JMG, Animals, Mice, Growth and Development, Horses, Mutation, Nail Diseases, Nails, Nails, Malformed
PLoS One. 2022;17(11):e0277284
Numerous single gene mutations identified in humans and mice result in nail deformities with many similarities between the species. A spontaneous, autosomal, recessive mutation called witch nails (whnl) is described here where the distal nail matrix and nail bed undergo degenerative changes resulting in formation of an abnormal nail plate causing mice to develop long, curved nails. This mutation arose spontaneously in a colony of MRL/MpJ-Faslpr/J at The Jackson Laboratory. Homozygous mutant mice are recognizable by 8 weeks of age by their long, curved nails. The whnl mutation, mapped on Chromosome 15, is due to a 7-bp insertion identified in the 3' region of exon 9 in the Krt90 gene (formerly Riken cDNA 4732456N10Rik), and is predicted to result in a frameshift that changes serine 476 to arginine and subsequently introduces 36 novel amino acids into the protein before a premature stop codon (p. Ser476ArgfsTer36). By immunohistochemistry the normal KRT90 protein is expressed in the nail matrix and nail bed in control mice where lesions are located in mutant mice. Immunoreactivity toward equine KRT124, the ortholog of mouse KRT90, is restricted to the hoof lamellae (equine hoof wall and lamellae are homologous to the mouse nail plate and nail bed) and the mouse nail bed. Equine laminitis lesions are similar to those observed in this mutant mouse suggesting that the latter may be a useful model for hoof and nail diseases. This first spontaneous mouse mutation affecting the novel Krt90 gene provides new insight into the normal regulation of the molecular pathways of nail development.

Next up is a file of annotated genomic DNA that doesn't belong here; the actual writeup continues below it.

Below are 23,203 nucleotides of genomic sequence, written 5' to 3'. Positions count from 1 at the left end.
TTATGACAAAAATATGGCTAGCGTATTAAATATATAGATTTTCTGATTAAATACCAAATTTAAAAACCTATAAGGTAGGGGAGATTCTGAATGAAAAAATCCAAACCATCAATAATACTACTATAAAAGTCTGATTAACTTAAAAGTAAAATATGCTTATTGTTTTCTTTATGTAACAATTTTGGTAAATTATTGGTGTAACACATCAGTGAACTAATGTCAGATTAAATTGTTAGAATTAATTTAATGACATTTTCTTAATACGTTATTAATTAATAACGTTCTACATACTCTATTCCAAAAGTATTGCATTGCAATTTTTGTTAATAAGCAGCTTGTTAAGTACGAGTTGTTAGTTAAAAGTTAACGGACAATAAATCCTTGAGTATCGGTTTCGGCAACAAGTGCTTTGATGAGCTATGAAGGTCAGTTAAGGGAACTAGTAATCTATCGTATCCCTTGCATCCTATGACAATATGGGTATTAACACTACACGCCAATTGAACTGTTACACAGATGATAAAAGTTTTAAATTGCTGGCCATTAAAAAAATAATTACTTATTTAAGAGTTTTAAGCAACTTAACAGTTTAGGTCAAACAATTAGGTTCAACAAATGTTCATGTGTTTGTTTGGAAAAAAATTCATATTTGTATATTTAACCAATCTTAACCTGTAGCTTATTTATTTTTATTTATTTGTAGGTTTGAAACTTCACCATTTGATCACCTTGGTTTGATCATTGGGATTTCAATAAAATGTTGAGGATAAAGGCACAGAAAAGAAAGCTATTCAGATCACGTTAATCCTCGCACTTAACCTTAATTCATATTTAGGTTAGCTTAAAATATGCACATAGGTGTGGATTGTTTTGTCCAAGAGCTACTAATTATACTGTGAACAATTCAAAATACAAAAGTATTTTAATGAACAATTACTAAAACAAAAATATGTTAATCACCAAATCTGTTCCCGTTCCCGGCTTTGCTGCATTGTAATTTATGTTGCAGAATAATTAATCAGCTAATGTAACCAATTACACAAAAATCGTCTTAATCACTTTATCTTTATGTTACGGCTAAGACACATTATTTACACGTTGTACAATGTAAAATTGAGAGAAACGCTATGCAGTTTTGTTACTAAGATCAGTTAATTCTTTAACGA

Witch Nails (Krt90whnl): A spontaneous mouse mutation affecting nail growth and development. PLoS One. 2022;17(11):e0277284
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